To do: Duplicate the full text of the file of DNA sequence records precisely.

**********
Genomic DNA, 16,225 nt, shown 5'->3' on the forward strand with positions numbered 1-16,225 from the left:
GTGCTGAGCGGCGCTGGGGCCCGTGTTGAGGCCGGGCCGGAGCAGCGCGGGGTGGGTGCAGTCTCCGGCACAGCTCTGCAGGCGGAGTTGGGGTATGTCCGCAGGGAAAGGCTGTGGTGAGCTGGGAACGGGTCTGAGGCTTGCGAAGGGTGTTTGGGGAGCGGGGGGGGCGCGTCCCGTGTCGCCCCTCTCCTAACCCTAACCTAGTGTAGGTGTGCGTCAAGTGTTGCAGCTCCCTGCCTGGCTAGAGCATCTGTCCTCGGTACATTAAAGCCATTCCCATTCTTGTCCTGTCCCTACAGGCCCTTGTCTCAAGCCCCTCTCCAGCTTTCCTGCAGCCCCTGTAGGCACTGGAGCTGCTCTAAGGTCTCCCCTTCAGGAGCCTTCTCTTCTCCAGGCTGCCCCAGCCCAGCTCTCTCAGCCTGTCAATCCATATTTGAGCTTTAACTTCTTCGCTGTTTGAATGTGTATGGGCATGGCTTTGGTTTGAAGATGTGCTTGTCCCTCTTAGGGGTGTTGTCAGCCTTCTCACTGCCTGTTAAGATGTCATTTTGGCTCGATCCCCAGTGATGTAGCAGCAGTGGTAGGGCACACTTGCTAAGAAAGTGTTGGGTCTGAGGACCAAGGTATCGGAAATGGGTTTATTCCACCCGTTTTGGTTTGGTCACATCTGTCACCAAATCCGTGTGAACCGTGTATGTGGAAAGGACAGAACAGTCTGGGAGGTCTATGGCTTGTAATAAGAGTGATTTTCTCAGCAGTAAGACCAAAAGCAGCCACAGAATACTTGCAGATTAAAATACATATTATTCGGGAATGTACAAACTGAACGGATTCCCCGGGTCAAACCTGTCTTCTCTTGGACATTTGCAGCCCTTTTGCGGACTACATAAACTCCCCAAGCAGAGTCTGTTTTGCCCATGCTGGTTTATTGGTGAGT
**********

Genomic DNA, 16,225 nt, shown 5'->3' on the forward strand with positions numbered 1-16,225 from the left:
GTGCTGAGCGGCGCTGGGGCCCGTGTTGAGGCCGGGCCGGAGCAGCGCGGGGTGGGTGCAGTCTCCGGCACAGCTCTGCAGGCGGAGTTGGGGTATGTCCGCAGGGAAAGGCTGTGGTGAGCTGGGAACGGGTCTGAGGCTTGCGAAGGGTGTTTGGGGAGCGGGGGGGGCGCGTCCCGTGTCGCCCCTCTCCTAACCCTAACCTAGTGTAGGTGTGCGTCAAGTGTTGCAGCTCCCTGCCTGGCTAGAGCATCTGTCCTCGGTACATTAAAGCCATTCCCATTCTTGTCCTGTCCCTACAGGCCCTTGTCTCAAGCCCCTCTCCAGCTTTCCTGCAGCCCCTGTAGGCACTGGAGCTGCTCTAAGGTCTCCCCTTCAGGAGCCTTCTCTTCTCCAGGCTGCCCCAGCCCAGCTCTCTCAGCCTGTCAATCCATATTTGAGCTTTAACTTCTTCGCTGTTTGAATGTGTATGGGCATGGCTTTGGTTTGAAGATGTGCTTGTCCCTCTTAGGGGTGTTGTCAGCCTTCTCACTGCCTGTTAAGATGTCATTTTGGCTCGATCCCCAGTGATGTAGCAGCAGTGGTAGGGCACACTTGCTAAGAAAGTGTTGGGTCTGAGGACCAAGGTATCGGAAATGGGTTTATTCCACCCGTTTTGGTTTGGTCACATCTGTCACCAAATCCGTGTGAACCGTGTATGTGGAAAGGACAGAACAGTCTGGGAGGTCTATGGCTTGTAATAAGAGTGATTTTCTCAGCAGTAAGACCAAAAGCAGCCACAGAATACTTGCAGATTAAAATACATATTATTCGGGAATGTACAAACTGAACGGATTCCCCGGGTCAAACCTGTCTTCTCTTGGACATTTGCAGCCCTTTTGCGGACTACATAAACTCCCCAAGCAGAGTCTGTTTTGCCCATGCTGGTTTATTGGTGAGT